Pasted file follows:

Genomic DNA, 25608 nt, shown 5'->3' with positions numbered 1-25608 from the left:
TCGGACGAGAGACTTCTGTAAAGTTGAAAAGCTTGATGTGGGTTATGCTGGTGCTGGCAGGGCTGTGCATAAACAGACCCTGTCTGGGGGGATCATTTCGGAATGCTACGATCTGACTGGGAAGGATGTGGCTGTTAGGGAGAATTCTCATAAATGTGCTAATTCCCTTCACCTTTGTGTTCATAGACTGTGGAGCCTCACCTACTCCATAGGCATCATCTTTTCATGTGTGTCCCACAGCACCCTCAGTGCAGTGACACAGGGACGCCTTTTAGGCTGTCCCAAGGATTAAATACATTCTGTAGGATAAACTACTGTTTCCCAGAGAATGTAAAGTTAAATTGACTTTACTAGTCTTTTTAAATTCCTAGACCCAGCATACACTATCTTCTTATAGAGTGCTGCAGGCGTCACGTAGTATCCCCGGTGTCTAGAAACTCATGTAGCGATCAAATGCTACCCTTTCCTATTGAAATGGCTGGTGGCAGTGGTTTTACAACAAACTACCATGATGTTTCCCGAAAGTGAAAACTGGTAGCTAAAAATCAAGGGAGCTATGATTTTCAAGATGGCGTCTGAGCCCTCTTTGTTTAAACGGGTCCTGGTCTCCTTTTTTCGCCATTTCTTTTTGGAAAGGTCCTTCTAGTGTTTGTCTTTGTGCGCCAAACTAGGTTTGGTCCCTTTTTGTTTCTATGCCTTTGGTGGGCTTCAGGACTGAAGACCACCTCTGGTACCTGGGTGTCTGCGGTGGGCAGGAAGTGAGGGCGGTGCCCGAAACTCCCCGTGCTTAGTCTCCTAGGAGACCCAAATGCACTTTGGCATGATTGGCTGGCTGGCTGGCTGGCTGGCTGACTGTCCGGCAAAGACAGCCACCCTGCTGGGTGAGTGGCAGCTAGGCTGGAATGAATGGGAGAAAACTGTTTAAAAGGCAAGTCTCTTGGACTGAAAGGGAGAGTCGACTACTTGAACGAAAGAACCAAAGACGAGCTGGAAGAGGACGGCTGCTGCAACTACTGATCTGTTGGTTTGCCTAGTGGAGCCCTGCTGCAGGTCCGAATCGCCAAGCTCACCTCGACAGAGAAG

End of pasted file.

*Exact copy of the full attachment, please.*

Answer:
Genomic DNA, 25608 nt, shown 5'->3' with positions numbered 1-25608 from the left:
TCGGACGAGAGACTTCTGTAAAGTTGAAAAGCTTGATGTGGGTTATGCTGGTGCTGGCAGGGCTGTGCATAAACAGACCCTGTCTGGGGGGATCATTTCGGAATGCTACGATCTGACTGGGAAGGATGTGGCTGTTAGGGAGAATTCTCATAAATGTGCTAATTCCCTTCACCTTTGTGTTCATAGACTGTGGAGCCTCACCTACTCCATAGGCATCATCTTTTCATGTGTGTCCCACAGCACCCTCAGTGCAGTGACACAGGGACGCCTTTTAGGCTGTCCCAAGGATTAAATACATTCTGTAGGATAAACTACTGTTTCCCAGAGAATGTAAAGTTAAATTGACTTTACTAGTCTTTTTAAATTCCTAGACCCAGCATACACTATCTTCTTATAGAGTGCTGCAGGCGTCACGTAGTATCCCCGGTGTCTAGAAACTCATGTAGCGATCAAATGCTACCCTTTCCTATTGAAATGGCTGGTGGCAGTGGTTTTACAACAAACTACCATGATGTTTCCCGAAAGTGAAAACTGGTAGCTAAAAATCAAGGGAGCTATGATTTTCAAGATGGCGTCTGAGCCCTCTTTGTTTAAACGGGTCCTGGTCTCCTTTTTTCGCCATTTCTTTTTGGAAAGGTCCTTCTAGTGTTTGTCTTTGTGCGCCAAACTAGGTTTGGTCCCTTTTTGTTTCTATGCCTTTGGTGGGCTTCAGGACTGAAGACCACCTCTGGTACCTGGGTGTCTGCGGTGGGCAGGAAGTGAGGGCGGTGCCCGAAACTCCCCGTGCTTAGTCTCCTAGGAGACCCAAATGCACTTTGGCATGATTGGCTGGCTGGCTGGCTGGCTGGCTGACTGTCCGGCAAAGACAGCCACCCTGCTGGGTGAGTGGCAGCTAGGCTGGAATGAATGGGAGAAAACTGTTTAAAAGGCAAGTCTCTTGGACTGAAAGGGAGAGTCGACTACTTGAACGAAAGAACCAAAGACGAGCTGGAAGAGGACGGCTGCTGCAACTACTGATCTGTTGGTTTGCCTAGTGGAGCCCTGCTGCAGGTCCGAATCGCCAAGCTCACCTCGACAGAGAAG